The condylar depths and radii thus measured, and overall femoral width at the TEL provides the surgeon with precise sizing and locating information.
The long leg radiograph gives information to define femoral geometry in frontal plane. From it the femoral mechanical axis (MA) is drawn and referenced for its variance to the anatomic axis. (Usually about 6°-7°). The lateral radiograph defines any unusual curvature of the bone to the hip.
In the operating room four points are established of distal femoral geometry that will be used to define each medial and lateral epicondyle and subsequently the TEL. These are:
Posterior cruciate ligament attachment at its anterolateral point;
Medial femoral tangent posteriorly;
Lateral femoral tangent posteriorly.
Referring now to FIGS. 4, 5, 6 and 7, the instrument and method of the present invention are illustrated. Preparatory to utilizing the present invention, the distal femur is penetrated above the PCL point at A, and an intramedullary rod is inserted into the shaft of the femur defining the anatomic axis of the femur. The rod is immobilized with a sliding bushing.
The TEL locating device of the present invention is shown in FIGS. 4, 5, 6 and 7. This device is utilized to locate and mark the outermost aspects of the femoral condyles one at a time. It includes a central bracket 1 with a central bored through slot 2 that is dimensioned to permit the bracket to be slid onto and fixed on the intramedullary rod (IR) that has been inserted in the femur, as aforesaid. The slot is wide enough to accommodate a wide range of intracondylar widths, and is marked (not illustrated) to permit accurate placement.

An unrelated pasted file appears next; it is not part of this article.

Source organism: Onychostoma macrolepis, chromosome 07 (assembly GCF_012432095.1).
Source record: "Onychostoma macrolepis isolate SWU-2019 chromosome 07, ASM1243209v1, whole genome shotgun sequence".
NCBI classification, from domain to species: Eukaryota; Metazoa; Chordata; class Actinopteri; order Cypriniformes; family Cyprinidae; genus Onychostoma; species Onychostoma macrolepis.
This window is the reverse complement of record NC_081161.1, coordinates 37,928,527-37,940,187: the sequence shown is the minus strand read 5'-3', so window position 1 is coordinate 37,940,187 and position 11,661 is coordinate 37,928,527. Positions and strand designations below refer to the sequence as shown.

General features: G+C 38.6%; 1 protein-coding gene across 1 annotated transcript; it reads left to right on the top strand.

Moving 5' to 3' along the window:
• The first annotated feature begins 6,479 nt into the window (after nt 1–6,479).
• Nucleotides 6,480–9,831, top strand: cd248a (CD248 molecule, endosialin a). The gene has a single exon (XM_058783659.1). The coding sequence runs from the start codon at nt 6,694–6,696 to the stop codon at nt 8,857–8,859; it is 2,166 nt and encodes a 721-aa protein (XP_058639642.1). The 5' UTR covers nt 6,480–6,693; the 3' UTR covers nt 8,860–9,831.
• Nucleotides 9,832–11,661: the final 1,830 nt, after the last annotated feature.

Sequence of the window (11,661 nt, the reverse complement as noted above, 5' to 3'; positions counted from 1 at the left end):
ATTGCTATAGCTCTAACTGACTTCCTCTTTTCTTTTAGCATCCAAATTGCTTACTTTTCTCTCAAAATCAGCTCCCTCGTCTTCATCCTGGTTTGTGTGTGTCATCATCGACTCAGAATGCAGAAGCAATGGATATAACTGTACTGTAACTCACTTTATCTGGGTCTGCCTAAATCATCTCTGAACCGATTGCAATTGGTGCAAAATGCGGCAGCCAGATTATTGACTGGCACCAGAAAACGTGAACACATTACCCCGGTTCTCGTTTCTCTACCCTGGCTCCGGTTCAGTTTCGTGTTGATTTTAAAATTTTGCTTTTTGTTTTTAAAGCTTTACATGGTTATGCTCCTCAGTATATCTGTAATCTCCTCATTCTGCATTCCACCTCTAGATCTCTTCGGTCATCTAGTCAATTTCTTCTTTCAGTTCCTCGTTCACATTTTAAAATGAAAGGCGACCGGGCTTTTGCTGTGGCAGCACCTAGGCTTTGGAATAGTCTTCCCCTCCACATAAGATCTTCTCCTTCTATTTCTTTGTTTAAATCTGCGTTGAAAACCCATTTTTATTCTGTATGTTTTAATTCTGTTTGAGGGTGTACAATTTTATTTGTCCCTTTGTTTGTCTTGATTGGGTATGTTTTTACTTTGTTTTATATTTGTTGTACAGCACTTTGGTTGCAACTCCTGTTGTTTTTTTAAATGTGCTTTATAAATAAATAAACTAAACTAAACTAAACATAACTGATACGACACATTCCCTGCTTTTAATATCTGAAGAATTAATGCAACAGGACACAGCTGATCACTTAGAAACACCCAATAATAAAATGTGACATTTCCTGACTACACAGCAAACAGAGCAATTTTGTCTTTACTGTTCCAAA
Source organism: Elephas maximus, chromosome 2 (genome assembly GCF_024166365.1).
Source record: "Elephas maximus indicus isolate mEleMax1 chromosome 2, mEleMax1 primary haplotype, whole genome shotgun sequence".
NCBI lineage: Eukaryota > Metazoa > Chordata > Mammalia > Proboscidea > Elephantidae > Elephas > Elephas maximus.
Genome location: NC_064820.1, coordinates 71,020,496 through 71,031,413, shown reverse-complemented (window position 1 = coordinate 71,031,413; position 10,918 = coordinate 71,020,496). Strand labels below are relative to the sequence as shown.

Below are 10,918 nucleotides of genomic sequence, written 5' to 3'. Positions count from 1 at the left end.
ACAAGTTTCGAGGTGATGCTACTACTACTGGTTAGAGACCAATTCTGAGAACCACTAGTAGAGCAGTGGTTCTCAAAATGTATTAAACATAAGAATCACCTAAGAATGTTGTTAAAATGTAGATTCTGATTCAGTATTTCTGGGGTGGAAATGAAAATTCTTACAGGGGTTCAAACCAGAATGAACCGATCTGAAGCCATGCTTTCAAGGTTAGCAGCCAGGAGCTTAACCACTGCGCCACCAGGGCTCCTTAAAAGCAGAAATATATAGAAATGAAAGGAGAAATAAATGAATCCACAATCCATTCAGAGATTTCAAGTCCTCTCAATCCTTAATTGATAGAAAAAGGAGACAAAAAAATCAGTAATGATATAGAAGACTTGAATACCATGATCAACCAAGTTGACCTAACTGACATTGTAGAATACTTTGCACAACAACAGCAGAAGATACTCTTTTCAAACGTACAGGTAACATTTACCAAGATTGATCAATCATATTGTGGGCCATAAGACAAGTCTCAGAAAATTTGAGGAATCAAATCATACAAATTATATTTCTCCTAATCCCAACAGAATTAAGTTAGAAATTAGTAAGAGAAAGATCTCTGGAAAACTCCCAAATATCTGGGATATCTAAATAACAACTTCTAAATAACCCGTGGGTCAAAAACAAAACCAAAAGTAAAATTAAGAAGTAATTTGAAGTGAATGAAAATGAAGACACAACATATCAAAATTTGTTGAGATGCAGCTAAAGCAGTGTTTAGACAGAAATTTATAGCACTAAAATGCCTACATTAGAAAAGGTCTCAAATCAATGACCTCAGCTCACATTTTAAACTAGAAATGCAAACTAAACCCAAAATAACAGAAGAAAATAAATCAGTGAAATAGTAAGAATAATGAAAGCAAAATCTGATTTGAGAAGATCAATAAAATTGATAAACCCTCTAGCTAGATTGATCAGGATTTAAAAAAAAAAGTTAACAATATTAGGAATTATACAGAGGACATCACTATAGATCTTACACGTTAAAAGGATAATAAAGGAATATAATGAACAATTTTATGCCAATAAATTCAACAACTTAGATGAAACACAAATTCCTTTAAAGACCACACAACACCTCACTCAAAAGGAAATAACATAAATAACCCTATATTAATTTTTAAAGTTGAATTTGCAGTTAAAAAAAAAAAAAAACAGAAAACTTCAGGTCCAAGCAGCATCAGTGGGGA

At one end of the bracket a rod 3 is mounted in a sleeve 4 fixed to the end of the bracket. The sleeve is provided with a set screw 5, to fix the rod 3 at any desired height. The rod is marked along its length so as to be easily set for height.
One end of the rod is provided with a foot 6 plat that extends forwardly, to contact the posterior surface of a condyle. A forwardly projecting measuring and positioning arm is mounted on the rod, between the bracket and the foot plate. The measuring arm may be fixed on the rod by means of a thumb screw 8, provided on the end of the measuring element.
In order to utilize the device of FIGS. 4 to 7, measurements taken from the CT scan slice diagram exemplified by FIG. 3 are utilized. The position A of the intramedullary rod through the anatomical axis of the femur, is known. A line B is drawn through that position, parallel to the posterior femoral tangent, and measurements taken from that line to the posterior femoral tangent. This provides the height setting for the rod at the end of the tangent. Epicondylar tangent lines L-L′ and M-M′ provide the settings, on each side, for the measuring arms. These tangent lines are then extrapolated to intersect the line through the anatomical axis of the femur, providing the setting for the point of fixation of the bracket on the intramedullary rod.